Adding HTTP support

Hey folks!

Except for the first article, most of this blog has been about gameplay, the game in itself from a player point of view, and content. But technical updates have been rather rare.

I (@fasterthanlime) have had my fun with the interview format, even bringing innocent outsiders in for comedy factor, but perhaps it is time to come back to a more classical format for this week.

The big picture

I’d like to talk a bit about the stack behind Jaakan: how we go about integrating a new functionality in the game that requires new native code.

When I think of the game’s stack, I see this in my head, mostly:

I put game assets in there too, because, honestly, what’s the difference between a song sheet, a level file, a story file, and character script? None! They’re all part of what makes the game what it is, how it behaves, looks, and feels.

So, any day where I only have to edit one of the green areas, e.g. integrate a new animation @bigsylvain just drew, is a walk in the park: I copy a file, maybe add a line or two of typescript, and I’m done.

Well, I lied — TypeScript is compiled too, to JavaScript — but the point is, I don’t have to make a new executable. As long as all I change are the game’s assets or TypeScript source, all the old builds are still just as good, on any platform.

Now, “compile once, run anywhere” is not a new thing by any stretch of the imagination, so don’t go thinking I’m bragging or anything, I’m just explaining how we work :)

If we have to modify the yellow parts however, then we need to make a new executable. ooc code is compiled to C code, then via gcc or clang, it’s compiled to native code, so you have to update the actual binary file and maybe some libraries.

Every time the game starts, first the operating system loads all the native libraries it needs, then it hands off control to the app, which does a minimal amount of set up, creates a Duktape engine instance, starts loading all the JavaScript code (that was, remember, compiled from our TypeScript code), and runs it.

In fact, the “ooc app” cell on the diagram above is a mere 20 lines of code, not more. All the important work is done from the TypeScript code, which really ends up being JavaScript code, interpreted by Duktape, and which itself uses ooc and C libraries via some more glue generated by… a ruby tool.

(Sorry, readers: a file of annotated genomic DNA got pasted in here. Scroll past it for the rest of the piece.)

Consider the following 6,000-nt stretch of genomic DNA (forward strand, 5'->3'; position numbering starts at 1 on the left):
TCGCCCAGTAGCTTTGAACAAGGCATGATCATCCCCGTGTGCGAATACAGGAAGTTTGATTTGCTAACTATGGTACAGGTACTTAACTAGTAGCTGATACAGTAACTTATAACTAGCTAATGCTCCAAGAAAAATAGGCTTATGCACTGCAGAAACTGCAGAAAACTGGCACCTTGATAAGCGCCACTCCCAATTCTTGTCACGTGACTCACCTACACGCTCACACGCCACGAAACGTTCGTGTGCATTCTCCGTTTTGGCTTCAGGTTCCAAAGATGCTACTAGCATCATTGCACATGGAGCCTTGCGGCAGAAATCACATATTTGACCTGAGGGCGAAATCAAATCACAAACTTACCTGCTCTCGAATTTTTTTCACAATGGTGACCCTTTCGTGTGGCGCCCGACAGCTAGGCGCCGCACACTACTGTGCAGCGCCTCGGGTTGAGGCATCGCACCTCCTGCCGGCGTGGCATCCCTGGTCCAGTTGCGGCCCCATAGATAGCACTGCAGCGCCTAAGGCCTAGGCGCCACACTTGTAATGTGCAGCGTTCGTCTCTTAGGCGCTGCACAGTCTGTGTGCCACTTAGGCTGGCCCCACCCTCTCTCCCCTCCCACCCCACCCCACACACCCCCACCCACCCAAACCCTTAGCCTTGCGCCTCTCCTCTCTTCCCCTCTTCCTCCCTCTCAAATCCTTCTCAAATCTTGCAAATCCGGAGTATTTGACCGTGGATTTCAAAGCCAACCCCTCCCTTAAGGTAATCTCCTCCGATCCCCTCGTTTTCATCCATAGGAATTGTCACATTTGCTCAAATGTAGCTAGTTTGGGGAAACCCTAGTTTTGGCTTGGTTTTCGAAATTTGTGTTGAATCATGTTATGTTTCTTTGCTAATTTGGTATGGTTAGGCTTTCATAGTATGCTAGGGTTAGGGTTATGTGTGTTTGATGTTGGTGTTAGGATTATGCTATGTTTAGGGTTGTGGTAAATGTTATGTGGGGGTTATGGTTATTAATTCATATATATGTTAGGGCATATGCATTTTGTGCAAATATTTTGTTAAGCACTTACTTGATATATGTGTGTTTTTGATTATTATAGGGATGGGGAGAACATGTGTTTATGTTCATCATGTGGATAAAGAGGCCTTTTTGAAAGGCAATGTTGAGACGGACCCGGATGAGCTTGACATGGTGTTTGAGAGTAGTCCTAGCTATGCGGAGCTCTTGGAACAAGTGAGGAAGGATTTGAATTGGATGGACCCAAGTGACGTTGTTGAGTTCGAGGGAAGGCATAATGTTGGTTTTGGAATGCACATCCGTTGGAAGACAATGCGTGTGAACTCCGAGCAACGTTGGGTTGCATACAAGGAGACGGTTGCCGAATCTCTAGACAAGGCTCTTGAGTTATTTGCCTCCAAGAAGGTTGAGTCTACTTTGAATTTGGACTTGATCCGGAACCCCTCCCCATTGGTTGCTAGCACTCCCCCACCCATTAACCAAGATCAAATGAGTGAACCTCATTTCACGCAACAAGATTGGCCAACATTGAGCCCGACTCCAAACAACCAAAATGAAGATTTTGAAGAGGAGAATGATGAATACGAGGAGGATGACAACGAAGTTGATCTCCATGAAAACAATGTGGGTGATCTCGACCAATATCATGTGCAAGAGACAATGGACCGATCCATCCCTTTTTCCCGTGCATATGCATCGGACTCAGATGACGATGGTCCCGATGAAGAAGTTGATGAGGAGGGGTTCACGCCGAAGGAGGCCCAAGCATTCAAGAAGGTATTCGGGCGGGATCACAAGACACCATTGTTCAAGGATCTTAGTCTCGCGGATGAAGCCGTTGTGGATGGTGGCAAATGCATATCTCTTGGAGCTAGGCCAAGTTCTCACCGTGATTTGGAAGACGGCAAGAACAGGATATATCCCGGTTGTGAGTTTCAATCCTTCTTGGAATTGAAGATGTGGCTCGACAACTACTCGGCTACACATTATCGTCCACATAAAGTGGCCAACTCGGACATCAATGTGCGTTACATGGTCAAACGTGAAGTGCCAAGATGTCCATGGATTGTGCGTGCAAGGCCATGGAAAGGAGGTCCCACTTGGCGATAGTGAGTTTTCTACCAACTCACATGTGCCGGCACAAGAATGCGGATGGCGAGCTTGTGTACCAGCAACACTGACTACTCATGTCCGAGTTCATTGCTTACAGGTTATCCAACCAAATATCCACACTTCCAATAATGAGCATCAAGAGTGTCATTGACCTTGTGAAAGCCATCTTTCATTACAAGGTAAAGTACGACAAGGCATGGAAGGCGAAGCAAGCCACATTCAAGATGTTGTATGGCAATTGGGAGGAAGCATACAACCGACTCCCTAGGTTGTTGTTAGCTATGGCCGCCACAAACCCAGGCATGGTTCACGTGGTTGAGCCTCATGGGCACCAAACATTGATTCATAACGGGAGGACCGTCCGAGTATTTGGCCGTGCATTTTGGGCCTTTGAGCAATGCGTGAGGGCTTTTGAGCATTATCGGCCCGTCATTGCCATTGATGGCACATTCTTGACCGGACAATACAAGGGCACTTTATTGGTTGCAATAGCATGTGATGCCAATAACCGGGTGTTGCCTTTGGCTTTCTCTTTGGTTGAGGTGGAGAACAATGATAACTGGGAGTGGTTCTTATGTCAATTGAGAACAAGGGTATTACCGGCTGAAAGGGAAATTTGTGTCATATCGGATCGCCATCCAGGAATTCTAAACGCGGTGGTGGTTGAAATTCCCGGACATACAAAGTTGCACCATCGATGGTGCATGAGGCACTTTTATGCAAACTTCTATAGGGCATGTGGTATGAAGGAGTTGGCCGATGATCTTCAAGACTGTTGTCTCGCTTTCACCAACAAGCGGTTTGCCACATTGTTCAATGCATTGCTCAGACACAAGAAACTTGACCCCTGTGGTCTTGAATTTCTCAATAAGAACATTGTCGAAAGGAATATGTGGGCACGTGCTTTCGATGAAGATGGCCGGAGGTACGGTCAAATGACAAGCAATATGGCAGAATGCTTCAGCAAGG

Confused yet? Let’s try another way to visualize it:

Whether libraries are written in C or ooc doesn’t matter — as far as we’re concerned, they’re just a big bag of goodie we want to be able to access from JavaScript.

Adding HTTP support

Now that you have a comprehensive understanding of the intricacies of Jaakan’s technical stack, let’s try and change it up a bit. Last week we added a brand new sound engine, this week we’ll try to add some http server functionality.

Why an HTTP server? Well, browser are a fantastic platform we can leverage for development. An application I can definitely see being useful is a remote debugger/inspector for the game — since 99% of the game’s logic is in JavaScript, we can easily evaluate JavaScript code in the game’s context, it wouldn’t be too hard to create a comfy interface around that (similar to node-inspector)

The first thing we’re going to need is an HTTP library. We could write one in ooc, but I don’t have that kind of free time, so let’s use an existing one. For The Stanley Enigma, I’ve used libmongoose, which is very easy to use but unfortunately it’s GPLv2-licensed so, no go for a commercial indie game (and honestly I don’t have time to contact them and get a quote)

Instead, let’s turn our attention to [libmicrohttpd][] which, although it seems to live under the GNU umbrella, is licensed under the LGPL2, which allows us to use it in a commercial project without disclosing our source code, as long as it’s dynamically linked.


The thing with libmicrohttpd, as with most GNU things, is that it seems a tad complicated at first taste. Then again, it’s C, what do you expect, Sinatra?

Here’s how a basic example looks:

The first thing we need to do is write a set of ooc bindings for this library, so we can use from ooc code. Why do we need to write bindings? Because the ooc compiler has its own type system, type checking and so on, it allows us to handle some things as if they were object, which can make for more readable code sometimes. Let’s just go through the motions.

After downloading libmicrohttpd, building and installing it with the traditional:

./configure --prefix=/usr make install -j4

We can take a look at the header file:

Looks like some sort of flags needed for initializing a server. We can cover that easily enough in ooc with:

Then we look up some functions used in the tutorial:

And we can wrap them as if they were an object:

The result of this binding work is available on Github at fasterthanlime/ooc-microhttpd, if you’re curious

And finally, our microhttpd tutorial, the very same, looks like that in ooc:

Higher and higher

But that’s not very satisfying. First of all, the ooc version is just as long (if not longer) than the C version. What of the terseness we promised? Secondly, we can’t use such a binding directly from JavaScript (via Duktape), because it relies on types like CString (which is really a pointer to an area in memory that contains C characters).

So we need to buy a higher-level interface to libmicrohttpd. Let’s call it gonzales.

Here’s a first shot at it:

And then we can write a simple sample in ooc like so:

Much shorter!

The interpreter

And now, let’s try and use Gonzales from our JavaScript code. All we need to do is import gonzales from our ooc app, and tell collar to generate glue for that. Then we can write TypeScript code directly, with type checking and everything!

And that’s about it!

Until next time, take care.

– Amos